Hamaayan / The Torah Spring
Edited by Shlomo Katz
Volume XVIII, No. 12
16 Tevet 5764
January 10, 2004
Sponsored by Shlomo and Sharona Katz in honor of the bar mitzvah of their son Chaim Eliezer
Mrs. Helen Spector in memory of her father Yisroel Zvi ben Moshe (Henry Greene) a”h
Daf Yomi (Bavli): Menachot 96
Daf Yomi (Yerushalmi): Yevamot 59
This parashah describes the Yaakov’s final days and his burial. It then relates that, after Yaakov’s death, his sons were afraid that Yosef would take revenge on them for selling him. The Torah relates that the brothers therefore said to Yosef (in Yaakov’s name), “Anah / Please, kindly forgive the spiteful deed of your brothers and their sin, for they have done you evil . . .”
The midrash (Yalkut Shimoni) quotes Hashem: “Because you prayed using the word ‘Anah,’ the Kohen Gadol will, in the future, enter the Holy of Holies and say, ‘Anah Hashem’.” Why?
R’ Moshe Schwab z”l (1918-1979; Mashgiach of the Gateshead Yeshiva) explains that the above verse from our parashah represents the first time that Yosef’s brothers recognized that they had sinned by selling Yosef. (Although in Parashat Miketz they had blamed their troubles with the Egyptian viceroy on their hardheartedness toward their brother’s please for mercy, they still believed that they were correct in selling him.) Thus, in the continuation of their plea to Yosef, the brothers refer to themselves as “the servants of your father’s G-d,” as if to say, “How did we succeed in recognizing our sin? Because we employed the Divine spark that is within us and raised ourselves above our prior level.” (Yosef responded, “Am I in place of G-d?” – as if to say humbly, “I do not have a Divine spark equal to yours; I am but a tool in G-d’s hands, and I could never harm you.”)
When the Kohen Gadol entered the Holy of Holies on Yom Kippur and pleaded for the Jewish people, he similarly said, “We have raised ourselves from our prior level and therefore recognize that we have sinned. Please respond by forgiving us.” (Ma’archei Lev IV p.159)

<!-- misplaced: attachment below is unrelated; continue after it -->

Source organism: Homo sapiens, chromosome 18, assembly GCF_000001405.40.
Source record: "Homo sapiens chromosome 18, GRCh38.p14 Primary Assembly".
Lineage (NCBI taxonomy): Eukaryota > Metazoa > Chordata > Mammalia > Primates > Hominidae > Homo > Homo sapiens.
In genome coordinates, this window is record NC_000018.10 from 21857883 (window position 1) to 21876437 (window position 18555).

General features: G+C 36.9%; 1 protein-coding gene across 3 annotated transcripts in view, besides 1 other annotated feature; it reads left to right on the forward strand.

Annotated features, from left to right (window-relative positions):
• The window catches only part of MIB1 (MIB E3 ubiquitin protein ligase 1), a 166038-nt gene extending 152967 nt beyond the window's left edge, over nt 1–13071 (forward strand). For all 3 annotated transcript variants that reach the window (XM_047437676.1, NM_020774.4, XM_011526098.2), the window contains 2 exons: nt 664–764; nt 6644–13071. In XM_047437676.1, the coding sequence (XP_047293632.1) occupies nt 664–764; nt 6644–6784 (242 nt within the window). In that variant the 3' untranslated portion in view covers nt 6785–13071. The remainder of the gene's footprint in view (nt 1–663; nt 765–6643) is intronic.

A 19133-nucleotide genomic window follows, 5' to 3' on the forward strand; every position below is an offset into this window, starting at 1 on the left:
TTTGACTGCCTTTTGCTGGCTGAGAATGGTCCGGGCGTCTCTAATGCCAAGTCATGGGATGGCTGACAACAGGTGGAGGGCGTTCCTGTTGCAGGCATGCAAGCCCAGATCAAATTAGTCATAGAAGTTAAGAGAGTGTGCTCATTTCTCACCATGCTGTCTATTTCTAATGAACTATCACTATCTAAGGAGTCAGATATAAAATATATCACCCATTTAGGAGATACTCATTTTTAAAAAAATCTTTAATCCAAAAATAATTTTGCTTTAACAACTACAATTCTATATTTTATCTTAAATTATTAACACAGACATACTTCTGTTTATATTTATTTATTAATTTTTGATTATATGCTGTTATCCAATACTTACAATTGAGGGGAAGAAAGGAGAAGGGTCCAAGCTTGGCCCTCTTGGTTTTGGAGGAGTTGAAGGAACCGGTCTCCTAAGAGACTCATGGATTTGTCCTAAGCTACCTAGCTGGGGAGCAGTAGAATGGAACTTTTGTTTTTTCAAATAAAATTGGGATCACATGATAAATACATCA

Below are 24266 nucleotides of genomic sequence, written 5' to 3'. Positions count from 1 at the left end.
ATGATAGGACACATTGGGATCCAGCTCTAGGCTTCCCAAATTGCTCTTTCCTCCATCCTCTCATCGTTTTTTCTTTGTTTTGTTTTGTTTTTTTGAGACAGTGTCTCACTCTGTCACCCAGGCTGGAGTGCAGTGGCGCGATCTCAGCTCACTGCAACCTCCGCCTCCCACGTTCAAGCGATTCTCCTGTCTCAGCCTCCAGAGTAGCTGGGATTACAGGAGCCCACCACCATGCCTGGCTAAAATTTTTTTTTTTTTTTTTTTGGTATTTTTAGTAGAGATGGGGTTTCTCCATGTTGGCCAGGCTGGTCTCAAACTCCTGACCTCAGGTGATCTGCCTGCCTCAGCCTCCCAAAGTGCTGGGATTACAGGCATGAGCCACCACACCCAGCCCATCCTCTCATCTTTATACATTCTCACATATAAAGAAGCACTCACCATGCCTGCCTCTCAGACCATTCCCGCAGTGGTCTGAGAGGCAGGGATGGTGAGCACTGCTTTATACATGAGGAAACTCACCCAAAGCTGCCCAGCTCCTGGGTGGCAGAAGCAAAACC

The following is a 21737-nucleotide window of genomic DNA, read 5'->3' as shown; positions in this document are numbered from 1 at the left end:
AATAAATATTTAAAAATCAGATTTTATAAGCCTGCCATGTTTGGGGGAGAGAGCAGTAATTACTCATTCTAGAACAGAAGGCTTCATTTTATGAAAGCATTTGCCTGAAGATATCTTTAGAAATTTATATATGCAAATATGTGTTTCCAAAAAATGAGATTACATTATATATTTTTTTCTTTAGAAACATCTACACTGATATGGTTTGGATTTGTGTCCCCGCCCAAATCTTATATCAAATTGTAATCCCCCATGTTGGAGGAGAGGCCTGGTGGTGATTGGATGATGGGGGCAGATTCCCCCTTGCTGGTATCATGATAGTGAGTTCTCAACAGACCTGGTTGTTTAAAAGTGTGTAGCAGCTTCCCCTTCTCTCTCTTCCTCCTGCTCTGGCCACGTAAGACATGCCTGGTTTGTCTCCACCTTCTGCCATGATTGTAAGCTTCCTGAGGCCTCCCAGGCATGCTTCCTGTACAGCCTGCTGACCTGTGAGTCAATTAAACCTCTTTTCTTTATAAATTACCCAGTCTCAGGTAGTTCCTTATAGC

“For I will lie down with my fathers . . .” (47:30)
R’ Zalman of Volozhin z”l (see page 4) taught that this brief statement – only three words in Hebrew – alludes to two fundamental beliefs of Judaism. First, by referring to his impending death as “lying down,” as one lies down for a short nap, the patriarch Yaakov alluded to the eventual resurrection of the dead. Second, by saying that he would be with his fathers after his death, Yaakov alluded to the immortality of the soul, for if the soul did not live on, how would he be with his fathers?
R’ Zalman added that this demonstrates the importance of reading every word of the Torah correctly. Since every word of the Torah is so pregnant with meaning, one loses so much if he does not read the words carefully.
(Toldot Adam, Ch.4)
“Then Yisrael prostrated himself towards the head of the bed.” (47:31)
Rashi explains that Yaakov bowed to show his gratitude to G-d that Yosef had remained a tzaddik despite being a king and growing up in captivity among gentiles.
R’ Shlomo Ganzfried z”l (died 1886; author of Kitzur Shulchan Aruch) asks: Why did Rashi mention the two events in Yosef’s life out of order? In fact, first he grew up in captivity, and only afterwards he became [deputy] king!
R’ Ganzfried explains that sometimes Hashem tests a person with poverty and sometimes He tests a person with wealth. Which is a greater test? Wealth is, because a poor person will by nature be humble. Therefore he is less likely to rebel against G-d.
Yosef was tested with both wealth and poverty. Because wealth is the greater test, Rashi mentions it first.
“He maneuvered his hands, for Menashe was the firstborn.” (48:14)
This verse implies that the fact that Menashe was the firstborn was the reason that Yaakov crossed his hands and placed his right hand on Ephraim’s head. In reality, however, the fact that Menashe was the firstborn was a reason why Yaakov should not have crossed his hands, observes R’ Yisrael Isserlin z”l (died 1460; author of Terumat Ha’deshen). He offers two resolutions:
First, R’ Yisrael writes in the name of his grandfather, “The chassid, R’ Chaim, who was nicknamed Henschel of Heinbrucke, the son of our teacher, R’ Yisrael of Krems who wrote glosses on the Rosh”: The verse means, “Yaakov maneuvered his hands rather than embarrass Menashe by asking him to change places with Ephraim, for Menashe was the firstborn.” [Note: R’ Yisrael’s reference to his great-grandfather and namesake is of historical interest because it is the source for our ascribing authorship of the important glosses on the Rosh to R’ Yisrael of Krems. (Shem Hagedolim)]
Alternatively, we are taught that everything that happened to Yaakov had a parallel in Yosef’s life. Yaakov decided to bless Yosef’s son, Ephraim, as the first born just as Yaakov himself received the blessings of the firstborn. In this light, the verse can be understood literally: “He maneuvered his hands, for Menashe was the firstborn,” and he did not wish to bless the firstborn.